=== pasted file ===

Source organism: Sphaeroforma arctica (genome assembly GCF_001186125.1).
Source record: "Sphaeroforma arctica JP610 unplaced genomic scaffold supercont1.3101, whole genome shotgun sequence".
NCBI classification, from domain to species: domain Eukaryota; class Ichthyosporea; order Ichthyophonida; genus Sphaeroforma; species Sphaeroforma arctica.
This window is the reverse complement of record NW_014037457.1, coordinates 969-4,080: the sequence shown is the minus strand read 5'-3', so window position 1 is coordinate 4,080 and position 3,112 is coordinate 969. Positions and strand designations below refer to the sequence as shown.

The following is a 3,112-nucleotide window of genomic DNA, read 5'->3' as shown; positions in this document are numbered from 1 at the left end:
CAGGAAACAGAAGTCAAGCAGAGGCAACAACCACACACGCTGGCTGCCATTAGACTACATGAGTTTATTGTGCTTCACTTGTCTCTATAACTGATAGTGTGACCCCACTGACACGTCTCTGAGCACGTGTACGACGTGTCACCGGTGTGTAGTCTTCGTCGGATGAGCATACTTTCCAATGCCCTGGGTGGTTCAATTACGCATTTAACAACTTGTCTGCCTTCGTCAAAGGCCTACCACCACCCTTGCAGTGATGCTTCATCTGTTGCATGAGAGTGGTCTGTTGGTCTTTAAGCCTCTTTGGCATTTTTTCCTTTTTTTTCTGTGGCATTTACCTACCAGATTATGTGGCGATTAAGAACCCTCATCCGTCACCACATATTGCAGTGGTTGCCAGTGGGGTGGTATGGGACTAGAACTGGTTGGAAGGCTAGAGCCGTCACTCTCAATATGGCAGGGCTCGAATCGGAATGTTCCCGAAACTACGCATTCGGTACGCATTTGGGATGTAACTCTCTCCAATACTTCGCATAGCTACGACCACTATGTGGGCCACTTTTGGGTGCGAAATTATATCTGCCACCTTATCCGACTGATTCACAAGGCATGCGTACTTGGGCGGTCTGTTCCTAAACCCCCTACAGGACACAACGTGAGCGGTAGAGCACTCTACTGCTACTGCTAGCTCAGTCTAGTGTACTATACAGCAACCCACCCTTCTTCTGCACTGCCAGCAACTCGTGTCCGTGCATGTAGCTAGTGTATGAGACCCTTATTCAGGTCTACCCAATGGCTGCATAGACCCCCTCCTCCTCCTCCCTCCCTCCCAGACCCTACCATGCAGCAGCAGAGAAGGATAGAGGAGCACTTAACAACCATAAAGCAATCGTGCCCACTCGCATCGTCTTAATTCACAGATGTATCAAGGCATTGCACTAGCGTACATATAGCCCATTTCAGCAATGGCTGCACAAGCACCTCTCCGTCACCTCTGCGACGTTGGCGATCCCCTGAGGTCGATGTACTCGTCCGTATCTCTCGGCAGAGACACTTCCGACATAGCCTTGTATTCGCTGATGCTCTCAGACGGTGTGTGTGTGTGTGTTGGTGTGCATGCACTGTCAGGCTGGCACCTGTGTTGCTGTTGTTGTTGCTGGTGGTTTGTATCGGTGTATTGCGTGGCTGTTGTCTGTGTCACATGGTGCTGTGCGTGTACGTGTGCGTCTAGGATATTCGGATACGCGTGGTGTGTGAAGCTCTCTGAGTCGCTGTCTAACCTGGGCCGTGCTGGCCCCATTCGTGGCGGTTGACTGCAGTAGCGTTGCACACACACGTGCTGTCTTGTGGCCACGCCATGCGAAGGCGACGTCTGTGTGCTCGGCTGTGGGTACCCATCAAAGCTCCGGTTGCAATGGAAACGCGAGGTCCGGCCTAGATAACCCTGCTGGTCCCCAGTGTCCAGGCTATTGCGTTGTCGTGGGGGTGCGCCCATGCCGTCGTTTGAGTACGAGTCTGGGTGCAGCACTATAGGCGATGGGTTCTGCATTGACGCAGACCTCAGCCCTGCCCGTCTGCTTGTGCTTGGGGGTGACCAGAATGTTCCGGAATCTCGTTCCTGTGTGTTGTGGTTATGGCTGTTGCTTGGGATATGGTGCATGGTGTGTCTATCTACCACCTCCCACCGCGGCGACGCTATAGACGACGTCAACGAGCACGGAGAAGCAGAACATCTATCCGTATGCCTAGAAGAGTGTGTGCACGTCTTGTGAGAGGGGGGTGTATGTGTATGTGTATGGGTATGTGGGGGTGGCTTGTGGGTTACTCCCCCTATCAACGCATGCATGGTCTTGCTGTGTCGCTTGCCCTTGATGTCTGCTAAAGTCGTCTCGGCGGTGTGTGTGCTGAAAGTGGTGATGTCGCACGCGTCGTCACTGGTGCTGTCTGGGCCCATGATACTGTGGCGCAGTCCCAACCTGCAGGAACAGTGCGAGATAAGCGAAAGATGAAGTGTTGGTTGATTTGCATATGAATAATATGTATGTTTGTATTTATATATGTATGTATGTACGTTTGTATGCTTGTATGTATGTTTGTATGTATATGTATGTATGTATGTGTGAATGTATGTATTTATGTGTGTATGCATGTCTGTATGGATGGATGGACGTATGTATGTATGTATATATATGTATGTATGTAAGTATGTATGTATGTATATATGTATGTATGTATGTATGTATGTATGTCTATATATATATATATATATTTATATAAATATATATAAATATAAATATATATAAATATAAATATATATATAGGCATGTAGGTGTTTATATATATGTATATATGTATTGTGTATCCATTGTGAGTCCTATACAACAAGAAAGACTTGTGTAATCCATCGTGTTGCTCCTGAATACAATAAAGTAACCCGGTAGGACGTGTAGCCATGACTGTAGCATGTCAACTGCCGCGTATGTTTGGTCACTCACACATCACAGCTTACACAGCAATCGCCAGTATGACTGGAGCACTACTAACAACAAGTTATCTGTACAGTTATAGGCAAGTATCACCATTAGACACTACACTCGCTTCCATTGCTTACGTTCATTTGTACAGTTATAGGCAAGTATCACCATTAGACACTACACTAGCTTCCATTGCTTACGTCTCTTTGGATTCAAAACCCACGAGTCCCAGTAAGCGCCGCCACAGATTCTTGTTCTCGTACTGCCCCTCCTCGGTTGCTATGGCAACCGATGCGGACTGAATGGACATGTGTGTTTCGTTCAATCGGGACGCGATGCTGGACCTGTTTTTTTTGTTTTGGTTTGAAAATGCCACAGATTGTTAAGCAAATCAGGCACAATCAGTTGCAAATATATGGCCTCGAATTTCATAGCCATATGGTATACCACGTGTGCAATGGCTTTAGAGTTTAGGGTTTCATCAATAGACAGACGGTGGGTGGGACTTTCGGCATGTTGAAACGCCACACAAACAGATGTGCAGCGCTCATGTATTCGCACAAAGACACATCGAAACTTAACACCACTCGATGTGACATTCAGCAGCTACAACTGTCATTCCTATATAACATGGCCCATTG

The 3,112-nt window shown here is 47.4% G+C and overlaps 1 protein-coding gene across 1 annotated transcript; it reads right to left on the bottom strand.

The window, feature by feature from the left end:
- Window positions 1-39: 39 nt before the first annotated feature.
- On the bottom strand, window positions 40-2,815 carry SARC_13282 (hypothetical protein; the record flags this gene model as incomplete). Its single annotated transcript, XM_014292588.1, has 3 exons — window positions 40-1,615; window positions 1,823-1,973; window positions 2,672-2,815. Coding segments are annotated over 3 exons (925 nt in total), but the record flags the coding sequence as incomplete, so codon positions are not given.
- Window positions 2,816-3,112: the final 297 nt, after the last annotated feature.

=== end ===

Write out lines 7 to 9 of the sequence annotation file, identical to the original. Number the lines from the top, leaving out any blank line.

The 3,112-nt window shown here is 47.4% G+C and overlaps 1 protein-coding gene across 1 annotated transcript; it reads right to left on the bottom strand.

The window, feature by feature from the left end:
- Window positions 1-39: 39 nt before the first annotated feature.